The Sixteenth Sunday of the Year
Unresolved conflict, like a rampant cancer, reaches far beyond its original participants. It has the power to destroy both families and societies. Its corrosive power consumes both innocent and guilty, generating a force that can be neither contained nor controlled.
The recent outrage in Tunisia, that has brought unspeakable tragedy to so many of our families, is but one example of this evident truth. We feel the pain, but feel helpless before an evil that we can neither contain nor control.
A careful reading of the letters of St Paul reveals that he was no stranger to conflict. The churches that he established carried within themselves the seeds of division. There was an abiding distrust between early Christians who came from a Jewish background and those from a wider world that had no knowledge of Jewish custom and Law.
In the Church of Corinth there were those who understood morality as a matter of personal choice, completely divorced from the sovereign will of God. Inevitably these disputes hardened around divisive personalities, sowing the seeds for further division. There was the very real danger of a tribal dispute that would threaten the Church itself.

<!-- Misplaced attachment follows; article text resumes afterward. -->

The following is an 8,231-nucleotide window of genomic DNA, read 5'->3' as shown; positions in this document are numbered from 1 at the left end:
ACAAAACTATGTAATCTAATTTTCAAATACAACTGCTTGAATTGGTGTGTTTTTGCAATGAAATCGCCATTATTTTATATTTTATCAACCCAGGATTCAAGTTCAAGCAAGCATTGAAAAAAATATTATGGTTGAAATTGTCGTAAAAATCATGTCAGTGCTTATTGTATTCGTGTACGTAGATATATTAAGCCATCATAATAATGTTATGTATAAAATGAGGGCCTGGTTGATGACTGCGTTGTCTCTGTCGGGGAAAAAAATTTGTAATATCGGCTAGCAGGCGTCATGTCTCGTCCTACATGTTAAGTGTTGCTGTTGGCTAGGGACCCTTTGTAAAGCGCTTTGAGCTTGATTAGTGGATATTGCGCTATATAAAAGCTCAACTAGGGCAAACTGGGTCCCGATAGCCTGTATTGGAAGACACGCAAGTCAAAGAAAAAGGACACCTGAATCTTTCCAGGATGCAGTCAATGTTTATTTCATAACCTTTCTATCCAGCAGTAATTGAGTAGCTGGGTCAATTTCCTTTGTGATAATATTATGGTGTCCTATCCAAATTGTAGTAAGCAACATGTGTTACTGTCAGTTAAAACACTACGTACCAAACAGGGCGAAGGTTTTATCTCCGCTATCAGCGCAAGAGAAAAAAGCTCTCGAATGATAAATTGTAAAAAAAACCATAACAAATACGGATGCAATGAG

Such was the situation denounced by the prophet Jeremiah. “Doom for the shepherds who allow the flock of my pasture to be destroyed and scattered. It is the Lord who speaks. This is what the Lord says about these shepherds in charge of my people. You have let my flock be scattered and go wandering and have not taken care of them.”
These words of condemnation must surely apply to any unresolved conflict and its unanticipated consequences. We might feel helpless to resolve global conflict, but this cannot be said of the daily irritations that we sometimes allow to develop into open hostility.
We should never accept unresolved conflict to continue in our lives. It has the power to destroy families, parishes and churches. Sadly we have to confess that while we can initiate conflict, we are frequently helpless to control its consequences.
With St Paul, we must first confess any stubborn pride on our own part that has fuelled the conflict, and then trust in Christ’s power to heal. “In Christ Jesus, you that used to be so far from us have been brought very close by the blood of Christ. For he is the peace between us, actually destroying in his own person the hostility between us.”
The hostility that we so easily entertain can become a passion that consumes us. On the Cross Jesus took this burden to himself. Let us surrender our troubled hearts to his healing peace.
This article first appeared in the latest edition of the Catholic Herald magazine (17/7/15). Take up our special subscription offer – 12 issues currently available for just £12!